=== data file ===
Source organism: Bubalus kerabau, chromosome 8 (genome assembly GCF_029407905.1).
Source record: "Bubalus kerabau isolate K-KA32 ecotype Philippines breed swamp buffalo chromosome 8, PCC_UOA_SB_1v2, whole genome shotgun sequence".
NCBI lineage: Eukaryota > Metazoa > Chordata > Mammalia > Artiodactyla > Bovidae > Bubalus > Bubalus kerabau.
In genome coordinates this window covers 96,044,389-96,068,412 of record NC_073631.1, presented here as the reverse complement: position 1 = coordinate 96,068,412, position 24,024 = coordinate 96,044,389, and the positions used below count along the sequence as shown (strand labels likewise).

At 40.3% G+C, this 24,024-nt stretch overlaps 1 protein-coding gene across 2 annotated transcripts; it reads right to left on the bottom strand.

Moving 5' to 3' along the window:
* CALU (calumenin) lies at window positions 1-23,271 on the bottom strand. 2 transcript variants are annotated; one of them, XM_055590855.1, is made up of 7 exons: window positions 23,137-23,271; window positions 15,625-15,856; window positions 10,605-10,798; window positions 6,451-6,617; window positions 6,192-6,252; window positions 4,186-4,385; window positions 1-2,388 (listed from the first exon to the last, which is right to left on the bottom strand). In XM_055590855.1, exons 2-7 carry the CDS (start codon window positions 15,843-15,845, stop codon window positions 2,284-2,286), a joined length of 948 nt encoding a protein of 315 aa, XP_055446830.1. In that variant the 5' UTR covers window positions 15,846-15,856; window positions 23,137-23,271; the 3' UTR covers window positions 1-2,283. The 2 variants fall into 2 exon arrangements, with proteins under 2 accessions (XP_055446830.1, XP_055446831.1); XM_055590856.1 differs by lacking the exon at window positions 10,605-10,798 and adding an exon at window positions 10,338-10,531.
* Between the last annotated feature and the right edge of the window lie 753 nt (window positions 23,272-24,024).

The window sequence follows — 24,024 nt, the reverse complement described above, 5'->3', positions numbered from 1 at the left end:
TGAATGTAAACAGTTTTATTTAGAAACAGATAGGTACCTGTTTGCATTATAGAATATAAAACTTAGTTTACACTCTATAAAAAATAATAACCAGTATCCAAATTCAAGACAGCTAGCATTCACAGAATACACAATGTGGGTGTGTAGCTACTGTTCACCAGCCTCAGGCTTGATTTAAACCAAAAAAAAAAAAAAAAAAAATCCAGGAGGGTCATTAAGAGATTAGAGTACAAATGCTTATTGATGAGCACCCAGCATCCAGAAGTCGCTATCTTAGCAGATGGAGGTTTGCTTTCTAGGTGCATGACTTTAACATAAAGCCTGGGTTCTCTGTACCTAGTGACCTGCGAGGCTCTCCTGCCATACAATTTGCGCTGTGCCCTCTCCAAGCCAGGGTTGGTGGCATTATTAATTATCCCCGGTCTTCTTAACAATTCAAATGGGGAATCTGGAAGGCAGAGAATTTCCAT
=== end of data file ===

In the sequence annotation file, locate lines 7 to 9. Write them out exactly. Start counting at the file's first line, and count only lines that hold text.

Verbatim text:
* CALU (calumenin) lies at window positions 1-23,271 on the bottom strand. 2 transcript variants are annotated; one of them, XM_055590855.1, is made up of 7 exons: window positions 23,137-23,271; window positions 15,625-15,856; window positions 10,605-10,798; window positions 6,451-6,617; window positions 6,192-6,252; window positions 4,186-4,385; window positions 1-2,388 (listed from the first exon to the last, which is right to left on the bottom strand). In XM_055590855.1, exons 2-7 carry the CDS (start codon window positions 15,843-15,845, stop codon window positions 2,284-2,286), a joined length of 948 nt encoding a protein of 315 aa, XP_055446830.1. In that variant the 5' UTR covers window positions 15,846-15,856; window positions 23,137-23,271; the 3' UTR covers window positions 1-2,283. The 2 variants fall into 2 exon arrangements, with proteins under 2 accessions (XP_055446830.1, XP_055446831.1); XM_055590856.1 differs by lacking the exon at window positions 10,605-10,798 and adding an exon at window positions 10,338-10,531.
* Between the last annotated feature and the right edge of the window lie 753 nt (window positions 23,272-24,024).

The window sequence follows — 24,024 nt, the reverse complement described above, 5'->3', positions numbered from 1 at the left end: